Hands Off Our Clones!


I don't pitch for the Cardinals or play Ray Romano's wife on TV, and I haven't even seen Passion of the Christ, so I really have no business commenting on the Missouri cloning kerfuffle. But I did just sell some eggs, so I'm going to go ahead and take issue with Patricia Heaton's Handmaid's Tale-esque take on egg retrieval:

Amendment 2 actually makes it a constitutional right for fertility clinics to pay women for eggs. Low-income women will be seduced by big checks and extracting donor eggs is an extremely complicated, dangerous, and painful procedure.

I don't recall being seduced into doing anything (though that sounds kind of fun), but I guess it's those "low-income" ladies who lose all autonomy at the sight of easy cash. It's helpful to remember that this is the same routine procedure tens of thousands of women go through every year in fertility clinics. (Most will have their own eggs reimplanted.) It takes twenty minutes. You can offer up some ova in the morning and go to work in the afternoon. As for dangerous, all procedures involving general anaesthesia present a degree of risk, but no one has ever dropped dead from an egg harvest. And painful? I guess it would be pretty damn painful if they forgot to put you under.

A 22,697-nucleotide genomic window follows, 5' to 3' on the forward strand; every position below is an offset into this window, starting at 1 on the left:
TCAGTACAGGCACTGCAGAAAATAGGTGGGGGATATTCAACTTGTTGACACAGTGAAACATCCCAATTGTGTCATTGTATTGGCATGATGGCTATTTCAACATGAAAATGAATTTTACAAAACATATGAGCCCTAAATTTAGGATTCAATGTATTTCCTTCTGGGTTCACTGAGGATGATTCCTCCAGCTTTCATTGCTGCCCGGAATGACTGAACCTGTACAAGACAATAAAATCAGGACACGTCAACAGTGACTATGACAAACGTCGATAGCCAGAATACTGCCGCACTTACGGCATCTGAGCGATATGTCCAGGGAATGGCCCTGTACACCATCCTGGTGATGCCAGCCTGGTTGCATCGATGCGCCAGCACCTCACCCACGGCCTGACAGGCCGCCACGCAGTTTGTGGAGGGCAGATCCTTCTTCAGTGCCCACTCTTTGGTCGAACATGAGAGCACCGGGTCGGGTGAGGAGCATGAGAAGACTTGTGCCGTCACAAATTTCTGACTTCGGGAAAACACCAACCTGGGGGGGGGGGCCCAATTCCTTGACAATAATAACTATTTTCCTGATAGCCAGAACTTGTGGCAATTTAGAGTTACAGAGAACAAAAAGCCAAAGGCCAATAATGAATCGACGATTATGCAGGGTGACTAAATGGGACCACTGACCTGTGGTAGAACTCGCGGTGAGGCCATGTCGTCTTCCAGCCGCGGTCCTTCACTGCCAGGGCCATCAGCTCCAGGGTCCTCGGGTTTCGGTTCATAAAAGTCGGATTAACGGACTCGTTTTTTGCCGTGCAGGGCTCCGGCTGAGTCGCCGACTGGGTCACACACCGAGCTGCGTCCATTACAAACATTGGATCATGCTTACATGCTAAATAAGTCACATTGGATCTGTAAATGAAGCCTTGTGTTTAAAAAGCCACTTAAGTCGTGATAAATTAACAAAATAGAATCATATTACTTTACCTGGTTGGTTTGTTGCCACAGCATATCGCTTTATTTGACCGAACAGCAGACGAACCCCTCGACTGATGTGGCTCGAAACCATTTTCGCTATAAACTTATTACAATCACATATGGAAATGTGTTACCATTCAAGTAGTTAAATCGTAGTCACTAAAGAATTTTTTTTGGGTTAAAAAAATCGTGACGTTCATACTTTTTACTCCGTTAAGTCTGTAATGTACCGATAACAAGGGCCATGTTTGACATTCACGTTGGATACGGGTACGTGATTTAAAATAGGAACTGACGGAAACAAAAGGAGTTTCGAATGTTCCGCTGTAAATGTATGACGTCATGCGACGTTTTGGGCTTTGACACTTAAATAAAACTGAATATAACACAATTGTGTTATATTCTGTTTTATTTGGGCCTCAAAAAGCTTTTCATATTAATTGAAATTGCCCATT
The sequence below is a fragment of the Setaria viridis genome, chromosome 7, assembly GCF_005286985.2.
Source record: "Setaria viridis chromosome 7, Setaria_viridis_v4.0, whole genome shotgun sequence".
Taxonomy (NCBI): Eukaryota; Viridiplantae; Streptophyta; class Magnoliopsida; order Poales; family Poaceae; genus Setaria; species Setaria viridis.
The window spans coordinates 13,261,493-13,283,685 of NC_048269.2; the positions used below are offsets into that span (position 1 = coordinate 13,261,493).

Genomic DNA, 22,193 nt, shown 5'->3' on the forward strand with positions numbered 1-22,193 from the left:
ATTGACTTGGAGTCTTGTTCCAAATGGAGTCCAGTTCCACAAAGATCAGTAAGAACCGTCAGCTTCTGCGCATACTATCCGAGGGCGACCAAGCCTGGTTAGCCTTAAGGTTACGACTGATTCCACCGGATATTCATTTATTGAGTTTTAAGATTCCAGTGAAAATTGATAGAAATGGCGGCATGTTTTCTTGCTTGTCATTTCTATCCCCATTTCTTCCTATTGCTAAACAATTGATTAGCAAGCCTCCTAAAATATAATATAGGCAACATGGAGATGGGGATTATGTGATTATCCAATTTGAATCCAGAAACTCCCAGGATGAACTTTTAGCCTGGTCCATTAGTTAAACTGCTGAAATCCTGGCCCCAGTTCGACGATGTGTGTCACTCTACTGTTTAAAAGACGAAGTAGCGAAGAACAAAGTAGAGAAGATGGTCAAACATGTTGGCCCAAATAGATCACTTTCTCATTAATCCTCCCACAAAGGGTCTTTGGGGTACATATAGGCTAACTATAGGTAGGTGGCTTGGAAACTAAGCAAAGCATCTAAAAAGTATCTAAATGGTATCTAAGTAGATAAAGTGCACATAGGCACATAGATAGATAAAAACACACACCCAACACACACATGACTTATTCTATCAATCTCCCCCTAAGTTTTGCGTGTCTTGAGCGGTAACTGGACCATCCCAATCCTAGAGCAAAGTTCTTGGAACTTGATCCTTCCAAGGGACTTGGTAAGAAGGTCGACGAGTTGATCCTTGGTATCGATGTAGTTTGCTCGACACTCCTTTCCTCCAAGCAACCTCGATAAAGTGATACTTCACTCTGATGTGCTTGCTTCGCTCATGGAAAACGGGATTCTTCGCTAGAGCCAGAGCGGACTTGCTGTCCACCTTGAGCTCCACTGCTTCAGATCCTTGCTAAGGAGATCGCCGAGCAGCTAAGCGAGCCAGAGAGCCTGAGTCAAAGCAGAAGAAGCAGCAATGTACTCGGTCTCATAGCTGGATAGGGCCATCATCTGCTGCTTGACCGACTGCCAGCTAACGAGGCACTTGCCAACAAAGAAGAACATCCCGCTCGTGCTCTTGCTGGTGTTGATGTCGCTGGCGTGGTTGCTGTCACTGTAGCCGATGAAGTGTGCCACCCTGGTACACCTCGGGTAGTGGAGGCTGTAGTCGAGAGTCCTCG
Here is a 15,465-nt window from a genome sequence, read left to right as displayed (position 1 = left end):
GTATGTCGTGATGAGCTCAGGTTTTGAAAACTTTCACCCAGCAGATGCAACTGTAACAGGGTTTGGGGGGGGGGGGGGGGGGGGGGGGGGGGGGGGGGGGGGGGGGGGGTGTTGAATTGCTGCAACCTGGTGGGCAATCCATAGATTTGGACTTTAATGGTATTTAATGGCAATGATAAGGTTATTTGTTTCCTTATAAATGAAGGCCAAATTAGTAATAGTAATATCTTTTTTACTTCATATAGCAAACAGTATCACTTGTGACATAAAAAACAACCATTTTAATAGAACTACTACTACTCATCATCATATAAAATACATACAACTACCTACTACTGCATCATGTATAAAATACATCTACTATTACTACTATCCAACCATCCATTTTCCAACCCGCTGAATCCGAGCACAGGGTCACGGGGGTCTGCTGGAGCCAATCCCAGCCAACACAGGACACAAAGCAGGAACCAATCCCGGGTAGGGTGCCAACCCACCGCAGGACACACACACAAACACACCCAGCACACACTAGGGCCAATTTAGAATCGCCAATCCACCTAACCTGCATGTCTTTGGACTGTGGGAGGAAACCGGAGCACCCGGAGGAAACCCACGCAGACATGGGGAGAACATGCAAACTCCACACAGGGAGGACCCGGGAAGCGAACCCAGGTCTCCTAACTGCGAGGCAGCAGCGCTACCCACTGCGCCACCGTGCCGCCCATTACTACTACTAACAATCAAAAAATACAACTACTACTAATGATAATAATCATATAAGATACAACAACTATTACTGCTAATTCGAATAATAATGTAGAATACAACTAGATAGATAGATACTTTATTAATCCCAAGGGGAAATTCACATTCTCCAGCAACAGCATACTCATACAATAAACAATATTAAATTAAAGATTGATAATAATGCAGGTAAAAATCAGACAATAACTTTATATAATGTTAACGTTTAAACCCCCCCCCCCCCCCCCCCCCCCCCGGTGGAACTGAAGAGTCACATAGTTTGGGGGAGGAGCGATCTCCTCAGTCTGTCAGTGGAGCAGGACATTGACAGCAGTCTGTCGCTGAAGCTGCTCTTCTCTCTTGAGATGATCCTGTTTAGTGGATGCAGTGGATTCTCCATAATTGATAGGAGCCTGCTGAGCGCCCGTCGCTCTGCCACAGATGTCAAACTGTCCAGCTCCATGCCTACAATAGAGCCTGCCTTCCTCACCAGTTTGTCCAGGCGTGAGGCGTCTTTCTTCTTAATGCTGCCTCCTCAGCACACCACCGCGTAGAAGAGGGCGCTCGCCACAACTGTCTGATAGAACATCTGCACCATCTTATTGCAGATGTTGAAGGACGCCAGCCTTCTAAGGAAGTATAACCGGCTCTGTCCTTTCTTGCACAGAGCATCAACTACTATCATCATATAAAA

Hands Off Our Ovaries, praised to high heaven by National Review's Kathryn Jean Lopez here, is calling for a moratorium on egg extraction for research purposes "because losing even one woman's life is too high a price to pay." (You could say the same about permitting women to leave their kitchens — it's dangerous out there.) But if egg retrieval is so perilous and coercive — if the procedure is the problem — it makes no sense to ban extraction specifically for scientific purposes. Are they opposed to the harvest or the research?